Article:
On This Day in Space! Feb. 27, 1942: J.S. Hey discovers radio emissions from the sun

Home News Spaceflight On Feb. 27, 1942, a British physicist named James Stanley Hey accidentally found out that the sun emits radio waves. Hey was working for the Army Operational Research Group in the middle of World War II. His job was to find ways to stop the Germans from jamming British radars.A decade of solar…

On Feb. 27, 1942, a British physicist named James Stanley Whats up unintentionally chanced on out that the solar emits radio waves. 

Whats up was working for the Military Operational Evaluate Team within the guts of World War II. His job was to search out systems to pause the Germans from jamming British radars.

A snippet of the new solar time-lapse video.

A decade of solar exercise for the solar is shown in this animation.  (Image credit: NASA/Goddard House Flight Center)

Whats up purchased reports that anti-aircraft radars had been experiencing excessive noise jamming. In diversified words, international radio-frequency signals had been interfering with the radars’ ability to characteristic.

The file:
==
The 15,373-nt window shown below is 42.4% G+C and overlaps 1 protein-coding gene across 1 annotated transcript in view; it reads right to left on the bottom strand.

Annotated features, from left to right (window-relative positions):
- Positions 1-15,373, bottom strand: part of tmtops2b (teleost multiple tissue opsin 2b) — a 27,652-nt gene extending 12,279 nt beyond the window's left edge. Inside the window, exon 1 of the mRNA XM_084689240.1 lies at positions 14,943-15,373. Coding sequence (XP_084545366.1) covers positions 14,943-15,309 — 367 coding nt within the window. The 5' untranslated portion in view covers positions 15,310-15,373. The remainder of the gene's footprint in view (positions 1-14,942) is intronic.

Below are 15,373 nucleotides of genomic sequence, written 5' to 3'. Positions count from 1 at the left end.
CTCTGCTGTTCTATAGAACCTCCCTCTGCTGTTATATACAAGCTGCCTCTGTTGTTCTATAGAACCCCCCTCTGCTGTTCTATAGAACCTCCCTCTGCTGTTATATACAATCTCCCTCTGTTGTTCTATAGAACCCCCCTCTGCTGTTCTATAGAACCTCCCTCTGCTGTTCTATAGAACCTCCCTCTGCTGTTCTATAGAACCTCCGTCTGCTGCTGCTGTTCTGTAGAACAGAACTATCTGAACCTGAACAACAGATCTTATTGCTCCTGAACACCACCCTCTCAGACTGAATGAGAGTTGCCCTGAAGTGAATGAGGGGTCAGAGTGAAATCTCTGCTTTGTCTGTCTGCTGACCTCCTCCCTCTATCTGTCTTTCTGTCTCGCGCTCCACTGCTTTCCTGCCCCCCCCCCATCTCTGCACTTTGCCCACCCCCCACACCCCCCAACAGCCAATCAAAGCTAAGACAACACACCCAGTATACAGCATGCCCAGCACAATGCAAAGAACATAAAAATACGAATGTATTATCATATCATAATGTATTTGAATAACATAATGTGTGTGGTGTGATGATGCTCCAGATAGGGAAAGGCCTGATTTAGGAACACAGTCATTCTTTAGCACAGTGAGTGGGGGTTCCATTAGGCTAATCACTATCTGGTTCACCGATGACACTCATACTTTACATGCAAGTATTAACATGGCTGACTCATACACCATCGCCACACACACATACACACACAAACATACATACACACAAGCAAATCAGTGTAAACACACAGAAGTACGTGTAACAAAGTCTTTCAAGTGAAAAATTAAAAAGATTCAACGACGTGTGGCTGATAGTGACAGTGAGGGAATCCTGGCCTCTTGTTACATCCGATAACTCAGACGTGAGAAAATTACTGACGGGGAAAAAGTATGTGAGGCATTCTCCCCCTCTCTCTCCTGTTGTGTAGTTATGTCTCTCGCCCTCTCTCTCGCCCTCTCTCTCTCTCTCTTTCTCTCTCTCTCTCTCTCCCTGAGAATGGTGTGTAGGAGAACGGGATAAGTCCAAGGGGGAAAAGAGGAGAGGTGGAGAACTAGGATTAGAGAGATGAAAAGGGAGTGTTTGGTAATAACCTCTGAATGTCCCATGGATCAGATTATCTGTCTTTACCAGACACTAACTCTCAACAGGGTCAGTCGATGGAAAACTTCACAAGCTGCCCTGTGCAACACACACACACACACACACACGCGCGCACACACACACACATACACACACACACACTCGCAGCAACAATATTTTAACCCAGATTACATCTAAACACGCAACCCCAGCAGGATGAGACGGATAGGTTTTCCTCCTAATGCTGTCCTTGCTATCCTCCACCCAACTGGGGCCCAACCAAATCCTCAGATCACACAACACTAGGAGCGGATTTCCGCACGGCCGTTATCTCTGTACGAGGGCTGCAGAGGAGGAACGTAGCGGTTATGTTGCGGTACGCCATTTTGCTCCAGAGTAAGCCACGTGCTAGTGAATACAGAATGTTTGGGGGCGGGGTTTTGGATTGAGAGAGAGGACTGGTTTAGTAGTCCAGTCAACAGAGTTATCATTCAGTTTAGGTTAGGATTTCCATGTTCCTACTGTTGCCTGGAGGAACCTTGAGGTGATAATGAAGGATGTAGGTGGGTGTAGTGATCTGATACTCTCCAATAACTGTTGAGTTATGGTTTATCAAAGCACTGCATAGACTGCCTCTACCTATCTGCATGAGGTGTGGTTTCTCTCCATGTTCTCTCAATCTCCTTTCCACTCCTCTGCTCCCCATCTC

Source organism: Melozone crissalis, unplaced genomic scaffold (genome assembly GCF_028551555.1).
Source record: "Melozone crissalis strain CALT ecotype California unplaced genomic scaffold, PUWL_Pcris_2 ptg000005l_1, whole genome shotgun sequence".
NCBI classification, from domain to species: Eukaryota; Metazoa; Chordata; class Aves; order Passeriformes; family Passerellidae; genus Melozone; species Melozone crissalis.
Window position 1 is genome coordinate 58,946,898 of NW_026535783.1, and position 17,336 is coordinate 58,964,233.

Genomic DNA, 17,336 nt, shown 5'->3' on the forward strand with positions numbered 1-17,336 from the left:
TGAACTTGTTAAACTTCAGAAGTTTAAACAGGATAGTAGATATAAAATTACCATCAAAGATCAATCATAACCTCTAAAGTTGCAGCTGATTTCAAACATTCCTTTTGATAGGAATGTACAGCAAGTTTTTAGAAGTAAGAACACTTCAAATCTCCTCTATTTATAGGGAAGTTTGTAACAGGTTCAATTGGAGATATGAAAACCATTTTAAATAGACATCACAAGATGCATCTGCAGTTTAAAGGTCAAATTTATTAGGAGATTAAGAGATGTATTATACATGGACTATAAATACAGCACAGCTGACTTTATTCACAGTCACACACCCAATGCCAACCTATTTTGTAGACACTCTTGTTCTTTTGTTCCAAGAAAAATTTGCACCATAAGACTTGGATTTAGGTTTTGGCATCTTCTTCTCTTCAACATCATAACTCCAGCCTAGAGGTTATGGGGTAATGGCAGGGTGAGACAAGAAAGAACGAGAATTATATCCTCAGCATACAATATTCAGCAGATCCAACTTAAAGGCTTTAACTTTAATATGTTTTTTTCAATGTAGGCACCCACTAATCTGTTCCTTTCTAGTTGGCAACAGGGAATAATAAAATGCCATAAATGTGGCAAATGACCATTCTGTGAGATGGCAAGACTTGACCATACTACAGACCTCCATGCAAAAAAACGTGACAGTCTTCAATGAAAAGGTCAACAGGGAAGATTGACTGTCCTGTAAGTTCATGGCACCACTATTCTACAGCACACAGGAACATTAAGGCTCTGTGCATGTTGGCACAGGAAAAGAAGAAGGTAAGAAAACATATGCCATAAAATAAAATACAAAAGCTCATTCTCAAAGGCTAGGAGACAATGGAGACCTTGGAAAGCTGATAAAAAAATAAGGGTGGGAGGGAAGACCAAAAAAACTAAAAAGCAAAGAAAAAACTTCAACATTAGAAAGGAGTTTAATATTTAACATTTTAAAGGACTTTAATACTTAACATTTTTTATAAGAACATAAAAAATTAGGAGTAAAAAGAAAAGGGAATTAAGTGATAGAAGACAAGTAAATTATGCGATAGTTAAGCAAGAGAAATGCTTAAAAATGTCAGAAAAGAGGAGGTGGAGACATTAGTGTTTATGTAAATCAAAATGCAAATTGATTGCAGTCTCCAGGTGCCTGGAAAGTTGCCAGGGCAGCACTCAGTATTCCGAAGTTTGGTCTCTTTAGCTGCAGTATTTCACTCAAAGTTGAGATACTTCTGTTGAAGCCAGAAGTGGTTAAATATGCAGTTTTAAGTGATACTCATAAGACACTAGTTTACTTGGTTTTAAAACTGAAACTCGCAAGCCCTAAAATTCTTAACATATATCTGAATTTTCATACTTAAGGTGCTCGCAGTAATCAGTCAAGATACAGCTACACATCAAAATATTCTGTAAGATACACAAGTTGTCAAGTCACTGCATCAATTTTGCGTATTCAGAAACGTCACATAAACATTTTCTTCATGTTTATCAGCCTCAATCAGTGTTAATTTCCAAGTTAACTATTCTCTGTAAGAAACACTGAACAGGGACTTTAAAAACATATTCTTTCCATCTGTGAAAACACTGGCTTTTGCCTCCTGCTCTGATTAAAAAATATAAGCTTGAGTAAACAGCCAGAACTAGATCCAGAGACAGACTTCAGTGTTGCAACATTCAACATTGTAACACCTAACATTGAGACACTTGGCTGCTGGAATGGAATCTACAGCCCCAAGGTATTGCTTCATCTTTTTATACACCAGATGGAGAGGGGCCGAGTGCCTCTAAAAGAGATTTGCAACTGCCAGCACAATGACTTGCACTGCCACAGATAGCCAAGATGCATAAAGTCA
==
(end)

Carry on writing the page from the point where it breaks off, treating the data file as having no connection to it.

When he investigated the signals, he realized that they weren’t coming from Nazis — they had been coming from the solar! More particularly, they had been coming from an active sunspot. 

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Hanneke Weitering

Hanneke Weitering is an editor at House.com with 10 years of ride in science journalism. She has previously written for Scholastic Study room Magazines, MedPage Nowadays and The Joint Institute for Computational Sciences at Oak Ridge National Laboratory. After studying physics on the University of Tennessee in her hometown of Knoxville, she earned her graduate stage in Science, Health and Environmental Reporting (SHERP) from New York University. Hanneke joined the House.com team in 2016 as a workers creator and producer, protecting themes in conjunction with spaceflight and astronomy. She presently lives in Seattle, dwelling of the House Needle, with her cat and two snakes. In her spare time Hanneke anjoys exploring the Rocky Mountains, basking in nature and wanting out for darkish skies to explore on the cosmos.